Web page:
All corporations should be held to a Spartan simplicity in their capital structure.  There should be the sharpest distinction between owners and creditors; and, where this distinction becomes impaired through financial adversity, reorganization should be compulsory and immediate.  It would seem wise, indeed, to require the maintenance of a predominant residual equity to limit narrowly (say to 20 per cent) the percentage of contractual obligations to total asse

Tuesday, March 8, 2011

Sauce for the Gander: Charles Hugh Smith Gives the Same Treatment to "Conservatives"

The Paradoxes at the Heart of the "Conservative" Project

I have the same criticisms for this piece as I had for yesterday's piece about "progressives."  The political labels are much broader than the leading Washington Consensus archetypes that CHS is tilting at.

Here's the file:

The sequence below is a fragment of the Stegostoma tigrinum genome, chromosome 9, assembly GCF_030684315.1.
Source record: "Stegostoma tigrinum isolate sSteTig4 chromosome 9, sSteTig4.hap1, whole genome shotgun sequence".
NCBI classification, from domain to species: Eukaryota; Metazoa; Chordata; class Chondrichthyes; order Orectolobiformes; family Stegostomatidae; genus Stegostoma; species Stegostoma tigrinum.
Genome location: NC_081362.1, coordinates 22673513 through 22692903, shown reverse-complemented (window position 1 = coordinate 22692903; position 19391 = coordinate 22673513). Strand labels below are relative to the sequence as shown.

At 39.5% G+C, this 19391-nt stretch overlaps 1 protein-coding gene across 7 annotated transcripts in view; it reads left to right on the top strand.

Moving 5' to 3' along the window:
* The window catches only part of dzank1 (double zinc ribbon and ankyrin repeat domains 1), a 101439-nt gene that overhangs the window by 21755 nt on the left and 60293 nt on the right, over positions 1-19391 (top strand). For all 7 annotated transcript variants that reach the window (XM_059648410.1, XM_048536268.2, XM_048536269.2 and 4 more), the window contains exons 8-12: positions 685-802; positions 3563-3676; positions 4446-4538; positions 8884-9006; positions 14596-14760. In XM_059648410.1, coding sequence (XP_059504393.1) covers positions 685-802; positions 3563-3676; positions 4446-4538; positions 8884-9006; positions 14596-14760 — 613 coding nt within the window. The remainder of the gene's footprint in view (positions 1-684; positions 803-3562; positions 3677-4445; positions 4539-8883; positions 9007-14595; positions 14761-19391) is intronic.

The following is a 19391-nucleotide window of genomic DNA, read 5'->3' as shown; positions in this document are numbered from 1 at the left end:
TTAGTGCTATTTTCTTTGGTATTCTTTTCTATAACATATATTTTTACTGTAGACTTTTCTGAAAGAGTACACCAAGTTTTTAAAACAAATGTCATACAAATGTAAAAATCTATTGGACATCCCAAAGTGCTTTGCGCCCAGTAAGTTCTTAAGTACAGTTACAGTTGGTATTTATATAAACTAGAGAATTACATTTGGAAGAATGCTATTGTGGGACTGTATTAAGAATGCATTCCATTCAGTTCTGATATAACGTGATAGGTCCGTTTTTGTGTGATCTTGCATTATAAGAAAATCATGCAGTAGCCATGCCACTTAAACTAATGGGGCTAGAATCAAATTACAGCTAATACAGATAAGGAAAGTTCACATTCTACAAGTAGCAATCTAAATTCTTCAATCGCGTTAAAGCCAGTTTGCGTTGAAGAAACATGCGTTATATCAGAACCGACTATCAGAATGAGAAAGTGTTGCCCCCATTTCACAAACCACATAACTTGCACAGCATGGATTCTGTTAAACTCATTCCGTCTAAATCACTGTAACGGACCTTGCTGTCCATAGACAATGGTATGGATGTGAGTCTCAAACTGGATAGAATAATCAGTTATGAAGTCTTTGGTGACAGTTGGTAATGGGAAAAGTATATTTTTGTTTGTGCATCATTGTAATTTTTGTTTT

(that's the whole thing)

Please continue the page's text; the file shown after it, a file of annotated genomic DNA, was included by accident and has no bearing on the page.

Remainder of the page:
Here's hoping he gives us a new political label that lets the majority of Americans who don't see themselves in his description of progressives and conservatives.

Monday, March 7, 2011

Charles Hugh Smith Does an Anti-Denninger, Goes Ideological

The Paradoxes at the Heart of the "Progressive" Project

Okay, I'm being unfair.  Sort of.

CHS made the mistake of painting with too broad brushstrokes.  If he had identified the "progressives" he was thinking of, I probably would have agreed with everything he said.  For example, there's no doubt that "progressives" like Robert Reich and Arianna Huffington fit CHS's description.  But other self-identifying progressives, like Glenn Greenwald and Jane Hamsher, don't.